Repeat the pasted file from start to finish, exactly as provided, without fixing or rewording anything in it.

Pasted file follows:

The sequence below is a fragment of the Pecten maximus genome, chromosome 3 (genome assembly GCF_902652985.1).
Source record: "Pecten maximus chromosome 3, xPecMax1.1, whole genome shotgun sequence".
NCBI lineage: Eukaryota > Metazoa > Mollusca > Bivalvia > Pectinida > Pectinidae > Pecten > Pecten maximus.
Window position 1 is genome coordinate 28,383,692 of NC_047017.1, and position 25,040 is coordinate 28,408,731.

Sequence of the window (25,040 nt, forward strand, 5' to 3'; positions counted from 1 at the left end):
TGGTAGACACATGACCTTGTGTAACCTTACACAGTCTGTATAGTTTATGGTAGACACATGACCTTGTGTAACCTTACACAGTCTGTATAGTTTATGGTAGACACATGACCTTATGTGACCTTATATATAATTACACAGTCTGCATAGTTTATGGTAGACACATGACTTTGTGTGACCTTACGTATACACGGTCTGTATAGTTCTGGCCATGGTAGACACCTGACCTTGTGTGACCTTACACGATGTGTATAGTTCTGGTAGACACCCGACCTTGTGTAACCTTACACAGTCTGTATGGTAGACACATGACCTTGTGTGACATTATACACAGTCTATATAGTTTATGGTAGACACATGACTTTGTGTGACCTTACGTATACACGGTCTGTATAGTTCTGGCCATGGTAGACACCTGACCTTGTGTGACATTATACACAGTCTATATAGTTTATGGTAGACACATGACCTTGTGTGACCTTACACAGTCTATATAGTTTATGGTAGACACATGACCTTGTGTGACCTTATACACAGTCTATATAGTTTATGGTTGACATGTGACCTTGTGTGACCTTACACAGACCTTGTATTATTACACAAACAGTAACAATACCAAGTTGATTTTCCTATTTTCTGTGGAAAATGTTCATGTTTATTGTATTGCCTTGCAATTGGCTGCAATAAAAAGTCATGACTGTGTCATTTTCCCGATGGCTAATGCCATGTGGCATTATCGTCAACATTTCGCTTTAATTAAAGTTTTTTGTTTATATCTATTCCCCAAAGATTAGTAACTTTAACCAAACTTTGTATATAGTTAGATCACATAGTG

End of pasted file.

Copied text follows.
The sequence below is a fragment of the Pecten maximus genome, chromosome 3 (genome assembly GCF_902652985.1).
Source record: "Pecten maximus chromosome 3, xPecMax1.1, whole genome shotgun sequence".
NCBI lineage: Eukaryota > Metazoa > Mollusca > Bivalvia > Pectinida > Pectinidae > Pecten > Pecten maximus.
Window position 1 is genome coordinate 28,383,692 of NC_047017.1, and position 25,040 is coordinate 28,408,731.

Sequence of the window (25,040 nt, forward strand, 5' to 3'; positions counted from 1 at the left end):
TGGTAGACACATGACCTTGTGTAACCTTACACAGTCTGTATAGTTTATGGTAGACACATGACCTTGTGTAACCTTACACAGTCTGTATAGTTTATGGTAGACACATGACCTTATGTGACCTTATATATAATTACACAGTCTGCATAGTTTATGGTAGACACATGACTTTGTGTGACCTTACGTATACACGGTCTGTATAGTTCTGGCCATGGTAGACACCTGACCTTGTGTGACCTTACACGATGTGTATAGTTCTGGTAGACACCCGACCTTGTGTAACCTTACACAGTCTGTATGGTAGACACATGACCTTGTGTGACATTATACACAGTCTATATAGTTTATGGTAGACACATGACTTTGTGTGACCTTACGTATACACGGTCTGTATAGTTCTGGCCATGGTAGACACCTGACCTTGTGTGACATTATACACAGTCTATATAGTTTATGGTAGACACATGACCTTGTGTGACCTTACACAGTCTATATAGTTTATGGTAGACACATGACCTTGTGTGACCTTATACACAGTCTATATAGTTTATGGTTGACATGTGACCTTGTGTGACCTTACACAGACCTTGTATTATTACACAAACAGTAACAATACCAAGTTGATTTTCCTATTTTCTGTGGAAAATGTTCATGTTTATTGTATTGCCTTGCAATTGGCTGCAATAAAAAGTCATGACTGTGTCATTTTCCCGATGGCTAATGCCATGTGGCATTATCGTCAACATTTCGCTTTAATTAAAGTTTTTTGTTTATATCTATTCCCCAAAGATTAGTAACTTTAACCAAACTTTGTATATAGTTAGATCACATAGTG